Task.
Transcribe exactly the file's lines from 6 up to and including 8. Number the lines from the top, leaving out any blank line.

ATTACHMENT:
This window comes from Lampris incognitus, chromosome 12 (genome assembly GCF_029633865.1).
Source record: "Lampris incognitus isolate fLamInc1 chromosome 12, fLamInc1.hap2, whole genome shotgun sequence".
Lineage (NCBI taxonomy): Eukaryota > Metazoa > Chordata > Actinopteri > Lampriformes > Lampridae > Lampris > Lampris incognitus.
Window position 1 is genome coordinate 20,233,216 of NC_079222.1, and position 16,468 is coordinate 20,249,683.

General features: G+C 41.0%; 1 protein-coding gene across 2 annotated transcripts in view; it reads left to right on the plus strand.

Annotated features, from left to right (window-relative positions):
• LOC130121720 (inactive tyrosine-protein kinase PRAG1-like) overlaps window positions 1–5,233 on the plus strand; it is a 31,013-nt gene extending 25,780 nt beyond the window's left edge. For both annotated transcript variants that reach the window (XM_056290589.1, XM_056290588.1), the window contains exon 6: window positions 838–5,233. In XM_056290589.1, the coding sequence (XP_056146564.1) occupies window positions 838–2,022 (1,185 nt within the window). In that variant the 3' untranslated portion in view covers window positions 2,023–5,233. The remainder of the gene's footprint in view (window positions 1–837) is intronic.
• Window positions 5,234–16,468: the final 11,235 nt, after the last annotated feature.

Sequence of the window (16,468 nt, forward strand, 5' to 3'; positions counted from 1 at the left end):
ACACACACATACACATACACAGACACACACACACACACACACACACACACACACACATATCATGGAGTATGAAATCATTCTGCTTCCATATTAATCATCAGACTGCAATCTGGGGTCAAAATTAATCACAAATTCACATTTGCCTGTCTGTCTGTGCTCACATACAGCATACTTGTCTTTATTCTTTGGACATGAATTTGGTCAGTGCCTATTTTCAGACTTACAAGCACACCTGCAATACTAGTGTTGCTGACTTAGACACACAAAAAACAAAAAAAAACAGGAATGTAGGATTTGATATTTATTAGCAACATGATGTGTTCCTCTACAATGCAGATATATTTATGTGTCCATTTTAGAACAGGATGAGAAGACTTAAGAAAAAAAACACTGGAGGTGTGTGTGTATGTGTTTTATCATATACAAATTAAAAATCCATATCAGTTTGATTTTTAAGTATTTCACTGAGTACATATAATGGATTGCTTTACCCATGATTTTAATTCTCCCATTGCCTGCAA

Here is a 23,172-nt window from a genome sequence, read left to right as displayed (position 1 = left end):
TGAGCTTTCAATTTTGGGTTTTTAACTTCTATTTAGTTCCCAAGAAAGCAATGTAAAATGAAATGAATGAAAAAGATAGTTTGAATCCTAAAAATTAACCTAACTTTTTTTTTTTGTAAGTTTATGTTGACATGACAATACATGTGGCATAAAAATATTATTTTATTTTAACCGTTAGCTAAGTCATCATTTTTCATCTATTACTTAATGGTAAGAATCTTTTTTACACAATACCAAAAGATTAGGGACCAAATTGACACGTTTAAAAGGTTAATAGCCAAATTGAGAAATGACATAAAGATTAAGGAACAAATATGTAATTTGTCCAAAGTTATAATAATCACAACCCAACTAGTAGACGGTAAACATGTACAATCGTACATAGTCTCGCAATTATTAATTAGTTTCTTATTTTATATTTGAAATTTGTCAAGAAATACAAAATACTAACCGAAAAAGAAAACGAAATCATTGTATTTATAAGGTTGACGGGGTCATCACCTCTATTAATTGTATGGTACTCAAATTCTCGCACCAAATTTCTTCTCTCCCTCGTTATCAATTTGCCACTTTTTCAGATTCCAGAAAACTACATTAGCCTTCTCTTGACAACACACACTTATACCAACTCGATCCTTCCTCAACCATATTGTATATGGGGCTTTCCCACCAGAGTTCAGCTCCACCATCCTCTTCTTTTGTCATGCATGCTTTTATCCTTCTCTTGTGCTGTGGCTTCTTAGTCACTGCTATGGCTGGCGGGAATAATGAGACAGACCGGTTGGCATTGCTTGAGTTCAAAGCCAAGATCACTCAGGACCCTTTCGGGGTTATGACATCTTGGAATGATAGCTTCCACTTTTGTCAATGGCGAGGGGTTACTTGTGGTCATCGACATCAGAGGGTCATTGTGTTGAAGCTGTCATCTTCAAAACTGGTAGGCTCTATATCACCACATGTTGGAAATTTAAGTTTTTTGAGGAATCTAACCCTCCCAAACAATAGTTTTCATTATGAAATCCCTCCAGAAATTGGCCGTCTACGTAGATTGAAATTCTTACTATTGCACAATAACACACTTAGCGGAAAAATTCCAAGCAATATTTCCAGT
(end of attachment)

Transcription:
Annotated features, from left to right (window-relative positions):
• LOC130121720 (inactive tyrosine-protein kinase PRAG1-like) overlaps window positions 1–5,233 on the plus strand; it is a 31,013-nt gene extending 25,780 nt beyond the window's left edge. For both annotated transcript variants that reach the window (XM_056290589.1, XM_056290588.1), the window contains exon 6: window positions 838–5,233. In XM_056290589.1, the coding sequence (XP_056146564.1) occupies window positions 838–2,022 (1,185 nt within the window). In that variant the 3' untranslated portion in view covers window positions 2,023–5,233. The remainder of the gene's footprint in view (window positions 1–837) is intronic.
• Window positions 5,234–16,468: the final 11,235 nt, after the last annotated feature.